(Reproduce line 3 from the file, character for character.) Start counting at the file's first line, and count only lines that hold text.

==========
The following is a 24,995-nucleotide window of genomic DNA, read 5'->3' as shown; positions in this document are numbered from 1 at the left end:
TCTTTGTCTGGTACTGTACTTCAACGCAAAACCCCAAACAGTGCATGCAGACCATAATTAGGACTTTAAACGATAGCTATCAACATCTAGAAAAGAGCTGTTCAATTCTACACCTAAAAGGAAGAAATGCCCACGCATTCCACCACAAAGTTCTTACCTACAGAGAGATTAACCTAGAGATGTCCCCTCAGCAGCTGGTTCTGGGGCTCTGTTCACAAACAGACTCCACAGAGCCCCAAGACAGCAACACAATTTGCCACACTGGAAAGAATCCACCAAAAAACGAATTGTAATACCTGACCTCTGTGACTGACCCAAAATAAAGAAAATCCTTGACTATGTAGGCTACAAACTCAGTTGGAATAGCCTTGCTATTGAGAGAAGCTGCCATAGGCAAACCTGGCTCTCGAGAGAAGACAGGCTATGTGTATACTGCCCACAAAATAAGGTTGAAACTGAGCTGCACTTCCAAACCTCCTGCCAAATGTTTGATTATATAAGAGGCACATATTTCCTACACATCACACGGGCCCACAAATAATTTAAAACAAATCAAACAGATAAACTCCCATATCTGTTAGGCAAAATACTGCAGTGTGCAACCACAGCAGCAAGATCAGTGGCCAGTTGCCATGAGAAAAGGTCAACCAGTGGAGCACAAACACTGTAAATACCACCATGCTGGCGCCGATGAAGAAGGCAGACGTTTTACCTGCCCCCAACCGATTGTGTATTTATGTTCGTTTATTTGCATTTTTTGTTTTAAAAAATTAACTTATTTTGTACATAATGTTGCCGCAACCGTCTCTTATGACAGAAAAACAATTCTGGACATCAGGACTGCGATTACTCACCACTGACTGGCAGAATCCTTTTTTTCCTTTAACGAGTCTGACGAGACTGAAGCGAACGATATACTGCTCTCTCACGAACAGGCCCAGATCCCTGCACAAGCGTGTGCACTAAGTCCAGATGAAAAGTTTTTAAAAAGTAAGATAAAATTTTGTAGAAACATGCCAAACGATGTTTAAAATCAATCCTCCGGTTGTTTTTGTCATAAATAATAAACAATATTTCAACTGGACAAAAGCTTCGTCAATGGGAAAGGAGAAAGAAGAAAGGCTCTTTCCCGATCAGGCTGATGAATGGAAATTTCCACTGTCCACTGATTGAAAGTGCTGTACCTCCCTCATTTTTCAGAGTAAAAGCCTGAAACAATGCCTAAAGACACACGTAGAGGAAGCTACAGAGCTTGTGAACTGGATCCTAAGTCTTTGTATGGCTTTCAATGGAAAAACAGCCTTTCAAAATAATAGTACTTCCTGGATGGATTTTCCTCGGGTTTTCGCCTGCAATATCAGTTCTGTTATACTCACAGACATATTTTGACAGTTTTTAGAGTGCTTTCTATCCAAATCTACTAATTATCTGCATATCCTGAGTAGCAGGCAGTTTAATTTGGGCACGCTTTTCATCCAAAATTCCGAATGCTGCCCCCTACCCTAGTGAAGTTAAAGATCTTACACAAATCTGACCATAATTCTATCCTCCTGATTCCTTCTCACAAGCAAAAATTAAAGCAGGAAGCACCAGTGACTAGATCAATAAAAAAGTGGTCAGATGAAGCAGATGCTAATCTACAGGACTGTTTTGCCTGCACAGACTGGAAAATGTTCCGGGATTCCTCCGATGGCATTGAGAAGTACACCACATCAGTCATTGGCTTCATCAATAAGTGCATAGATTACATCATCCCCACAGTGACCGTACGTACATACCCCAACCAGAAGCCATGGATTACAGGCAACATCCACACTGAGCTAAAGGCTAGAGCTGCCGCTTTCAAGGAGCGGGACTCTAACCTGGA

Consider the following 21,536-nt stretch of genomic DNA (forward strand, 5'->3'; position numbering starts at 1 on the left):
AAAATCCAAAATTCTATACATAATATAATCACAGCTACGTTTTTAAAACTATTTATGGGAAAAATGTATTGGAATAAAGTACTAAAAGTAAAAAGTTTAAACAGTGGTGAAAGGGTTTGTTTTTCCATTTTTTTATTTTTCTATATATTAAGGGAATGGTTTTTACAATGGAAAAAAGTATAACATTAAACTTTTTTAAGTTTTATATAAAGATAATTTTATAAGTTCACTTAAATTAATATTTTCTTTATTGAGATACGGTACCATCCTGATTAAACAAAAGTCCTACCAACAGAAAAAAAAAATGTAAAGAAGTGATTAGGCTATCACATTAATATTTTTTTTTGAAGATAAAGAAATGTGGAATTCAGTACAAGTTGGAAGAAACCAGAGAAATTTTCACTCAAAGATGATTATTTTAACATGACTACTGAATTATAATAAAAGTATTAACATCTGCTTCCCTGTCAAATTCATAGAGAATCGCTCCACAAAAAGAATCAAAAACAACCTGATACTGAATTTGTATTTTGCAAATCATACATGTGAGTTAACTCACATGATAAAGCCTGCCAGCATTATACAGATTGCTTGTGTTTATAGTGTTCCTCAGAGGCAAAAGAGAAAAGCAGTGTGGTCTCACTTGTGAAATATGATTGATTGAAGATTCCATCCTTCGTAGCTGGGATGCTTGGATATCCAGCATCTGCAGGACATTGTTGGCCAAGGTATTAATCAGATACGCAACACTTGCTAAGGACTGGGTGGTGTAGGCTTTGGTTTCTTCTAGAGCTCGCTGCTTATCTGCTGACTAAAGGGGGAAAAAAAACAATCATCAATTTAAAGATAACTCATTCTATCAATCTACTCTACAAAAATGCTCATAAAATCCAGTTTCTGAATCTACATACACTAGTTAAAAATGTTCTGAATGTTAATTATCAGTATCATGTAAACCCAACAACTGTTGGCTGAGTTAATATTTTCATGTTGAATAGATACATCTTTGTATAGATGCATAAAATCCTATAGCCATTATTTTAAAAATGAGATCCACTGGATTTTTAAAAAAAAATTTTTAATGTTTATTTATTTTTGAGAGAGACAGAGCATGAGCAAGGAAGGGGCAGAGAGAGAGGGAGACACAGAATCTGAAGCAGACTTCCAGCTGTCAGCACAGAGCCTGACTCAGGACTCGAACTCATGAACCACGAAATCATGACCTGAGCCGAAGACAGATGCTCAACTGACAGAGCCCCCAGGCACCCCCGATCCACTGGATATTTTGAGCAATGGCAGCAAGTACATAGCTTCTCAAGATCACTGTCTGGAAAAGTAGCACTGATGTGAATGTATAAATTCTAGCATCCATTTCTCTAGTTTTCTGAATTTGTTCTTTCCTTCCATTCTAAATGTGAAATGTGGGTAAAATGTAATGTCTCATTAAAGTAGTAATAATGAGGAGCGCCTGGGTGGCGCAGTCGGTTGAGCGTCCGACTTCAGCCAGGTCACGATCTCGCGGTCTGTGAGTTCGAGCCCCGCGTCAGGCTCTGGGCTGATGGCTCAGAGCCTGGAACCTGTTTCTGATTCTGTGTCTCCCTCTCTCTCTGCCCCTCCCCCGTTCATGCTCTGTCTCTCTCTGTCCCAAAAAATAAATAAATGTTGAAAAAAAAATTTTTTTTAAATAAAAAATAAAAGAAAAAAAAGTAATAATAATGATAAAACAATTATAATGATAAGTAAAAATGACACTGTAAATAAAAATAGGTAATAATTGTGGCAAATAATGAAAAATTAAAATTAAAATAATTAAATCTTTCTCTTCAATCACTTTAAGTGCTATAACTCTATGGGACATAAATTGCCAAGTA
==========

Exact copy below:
Consider the following 21,536-nt stretch of genomic DNA (forward strand, 5'->3'; position numbering starts at 1 on the left):